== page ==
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The Things We Must Endure

Date: February 28, 2008 | Posted By:

_dsc2887.jpgSince a fairly young age, I’ve traveled all over San Francisco by myself. And I’ve been lucky enough to be aware of what I should expect from being a girl who consistently uses public transportation. Not everyone will treat you respectfully, and when you’re stuck in an uncomfortable situation, the first thing to do is to simply walk away. I’m now 18 years old, and being harassed on the street has become so common for me that I choose to ignore the catcalling and quickly continue on to my next destination. But recently, I was waiting for the bus and a man chose to expose himself to me. Again, I decided to walk away. At that moment, I’ve never felt more violated or outraged toward a complete stranger.

It baffles me that there are people in this world who think that it’s okay to treat someone as a sexual object. When my thoughts cross this topic, a question continues to come to mind: Why should we expect this to happen? How have we become to accustomed to this mistreatment?

Starting with that unfortunate experience, I decided to do a little experiment.

I asked 10 close girl friends of mine how often they are sexually harassed, and they all replied with the same answer; multiple times every day. Some of them only experience the typical catcalls, while others have been touched inappropriately or have also had men expose themselves in public areas.

From catcalling to groping to indecent exposure, women of all ages are forced to endure these forms of harassment. I find it truly disgusting that this happens so often. I feel myself grow outraged whenever a man chooses to say something sexual toward me or another female, and my first reaction is to tell them how sick and immature they are. But I know in the back of my mind that my feelings would remain unacknowledged and they would most likely mock me for speaking up.

It’s a lose-lose situation. If we ignore them, they’ll continue to say inappropriate things until we’re completely out of sight. If we speak up for ourselves, it turns into an argument that we probably won’t resolve.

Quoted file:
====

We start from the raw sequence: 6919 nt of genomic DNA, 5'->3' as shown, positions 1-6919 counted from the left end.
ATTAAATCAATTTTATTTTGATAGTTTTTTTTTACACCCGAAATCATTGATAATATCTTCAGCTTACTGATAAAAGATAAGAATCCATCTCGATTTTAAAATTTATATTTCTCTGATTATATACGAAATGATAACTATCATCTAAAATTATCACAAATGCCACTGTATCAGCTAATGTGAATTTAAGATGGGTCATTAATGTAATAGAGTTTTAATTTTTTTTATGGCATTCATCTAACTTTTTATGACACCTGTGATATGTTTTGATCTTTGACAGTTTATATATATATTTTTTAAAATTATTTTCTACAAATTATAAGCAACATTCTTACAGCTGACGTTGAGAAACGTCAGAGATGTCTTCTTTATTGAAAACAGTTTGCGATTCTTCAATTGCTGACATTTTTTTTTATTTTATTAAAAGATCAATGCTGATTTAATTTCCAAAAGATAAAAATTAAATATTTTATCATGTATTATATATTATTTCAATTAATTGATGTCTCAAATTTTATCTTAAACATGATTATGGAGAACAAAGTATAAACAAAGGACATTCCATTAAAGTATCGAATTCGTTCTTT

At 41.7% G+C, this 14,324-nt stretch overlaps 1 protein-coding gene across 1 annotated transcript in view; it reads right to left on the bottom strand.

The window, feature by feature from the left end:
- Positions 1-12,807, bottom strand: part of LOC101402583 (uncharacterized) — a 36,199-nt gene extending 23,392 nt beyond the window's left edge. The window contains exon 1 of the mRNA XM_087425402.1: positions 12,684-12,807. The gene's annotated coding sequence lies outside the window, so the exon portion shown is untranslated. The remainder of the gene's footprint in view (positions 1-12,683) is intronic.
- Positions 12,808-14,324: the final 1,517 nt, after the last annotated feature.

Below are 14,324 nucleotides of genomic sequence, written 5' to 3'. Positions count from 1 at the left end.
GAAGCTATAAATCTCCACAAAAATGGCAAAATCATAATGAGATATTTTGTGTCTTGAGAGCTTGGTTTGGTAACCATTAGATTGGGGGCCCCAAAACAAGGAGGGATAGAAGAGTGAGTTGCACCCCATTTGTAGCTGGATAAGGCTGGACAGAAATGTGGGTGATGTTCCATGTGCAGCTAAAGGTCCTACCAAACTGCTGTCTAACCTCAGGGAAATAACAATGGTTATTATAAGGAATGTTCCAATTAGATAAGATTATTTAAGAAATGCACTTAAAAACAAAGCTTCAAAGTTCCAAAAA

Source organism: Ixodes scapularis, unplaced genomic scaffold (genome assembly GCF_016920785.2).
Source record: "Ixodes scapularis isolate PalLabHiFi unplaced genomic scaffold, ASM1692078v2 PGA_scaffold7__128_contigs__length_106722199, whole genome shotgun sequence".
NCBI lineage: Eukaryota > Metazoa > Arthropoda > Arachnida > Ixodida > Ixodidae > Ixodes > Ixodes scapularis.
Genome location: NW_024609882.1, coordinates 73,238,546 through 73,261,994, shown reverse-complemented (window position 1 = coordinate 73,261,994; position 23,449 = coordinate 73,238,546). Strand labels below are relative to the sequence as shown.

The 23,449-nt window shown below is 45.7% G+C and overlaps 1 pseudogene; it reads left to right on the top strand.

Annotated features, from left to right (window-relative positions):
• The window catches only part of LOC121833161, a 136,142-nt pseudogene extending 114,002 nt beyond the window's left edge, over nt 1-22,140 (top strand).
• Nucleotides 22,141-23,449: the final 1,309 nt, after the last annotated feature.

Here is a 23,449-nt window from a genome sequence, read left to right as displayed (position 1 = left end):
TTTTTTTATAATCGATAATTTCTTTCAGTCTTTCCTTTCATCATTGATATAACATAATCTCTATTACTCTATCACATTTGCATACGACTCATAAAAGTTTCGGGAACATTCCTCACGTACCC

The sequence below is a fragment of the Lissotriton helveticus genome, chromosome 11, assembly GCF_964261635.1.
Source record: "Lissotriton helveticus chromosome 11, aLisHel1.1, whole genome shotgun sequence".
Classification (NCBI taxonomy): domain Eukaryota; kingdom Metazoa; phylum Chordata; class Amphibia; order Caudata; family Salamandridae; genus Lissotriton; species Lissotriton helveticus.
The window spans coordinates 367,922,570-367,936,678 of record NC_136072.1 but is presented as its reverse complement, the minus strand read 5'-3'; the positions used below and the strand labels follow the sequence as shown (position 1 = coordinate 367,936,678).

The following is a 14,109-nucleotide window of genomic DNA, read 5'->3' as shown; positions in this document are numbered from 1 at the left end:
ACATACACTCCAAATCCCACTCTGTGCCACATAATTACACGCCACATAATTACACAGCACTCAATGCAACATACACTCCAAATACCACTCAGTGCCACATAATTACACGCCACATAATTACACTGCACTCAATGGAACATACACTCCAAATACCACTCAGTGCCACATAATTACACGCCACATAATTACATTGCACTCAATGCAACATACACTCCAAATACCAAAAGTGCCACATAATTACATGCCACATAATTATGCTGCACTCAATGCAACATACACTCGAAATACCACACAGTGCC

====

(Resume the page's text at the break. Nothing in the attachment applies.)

80832093rg5ququ2.jpgSexual harassment doesn’t only occur within metropolitan areas: this is a global issue. In the February 11th New York Times, I read an article addressing the issue of sexual harassment in Mexico City. It has become so common for a woman to be forced to deal with harassment there that the government has decided to have single-sex buses for women.

While I think it’s about time action was taken to solve this issue, it’s depressing to think that harassment is such a common occurrence in everyday life. These women rarely report to authorities when they are sexually harassed — they simply deal with it.

This past year, only seven women made official complaints of harassment on Mexico City’s buses. Since in San Francisco women experience it multiple times daily, I can’t even imagine how high the rate is in Mexico City.

Why does this happen? Media has such a strong influence on women’s images. From Abercrombie & Fitch ads and Sports Illustrated covers to Calvin Klein billboards, the media has enforced the general image of women to be almost always sexual. It has become way too common to see a woman in an ad exposing herself in a sexual way.

No woman should have to feel uncomfortable for simply being a woman. It’s frustrating to know that even if we show the slightest amount of skin, we will be recognized for it in a degrading way. It’s not like we choose to wear outfits that reveal our skin because we like that kind attention or are trying to benefit the male population: We do it mostly for ourselves. Maybe we like how we feel in those clothes, perhaps it helps us feel trendy and comfortable.

I want to know that on a hot day, I can wear shorts and be confident that I won’t be harassed. Until that day comes, I’ll have to continue with the simple method of walking away.

Holly Crimmins is eighteen years old and a senior in high school in San Francisco. She is a new intern for About-Face and is greatly anticipating graduating from high school and attending college next fall.




What Do You Think?

9 Responses to The Things We Must Endure

  1. W on 02-28-2008

    The male gender does this because many do not respect women. Those that do appear to respect women, I believe, are only doing so because the law prevents them from harassing and perpetrating against women. If there were no laws against sexual, physical, and emotional acts of violence - men would be raping, killing, and subjegating women at free will whenever they wanted. Corrupt governments and countries who have no laws protecting women are proof of this. Eg: Guatemala and many countries within Africa. There is documented proof of this and much research available.

    Men, throughout history and in present day society, continue to violate a woman's right to autonomy, privacy, and safety. They do it for power and domination. I have been called a hoe, fat bitch, whore, and numerous other insults that are not appropriate to mention, and I have been threatened with physical violence for not giving men what they feel they are entitled to - control over me, my right to freedom of expression, communication, and security.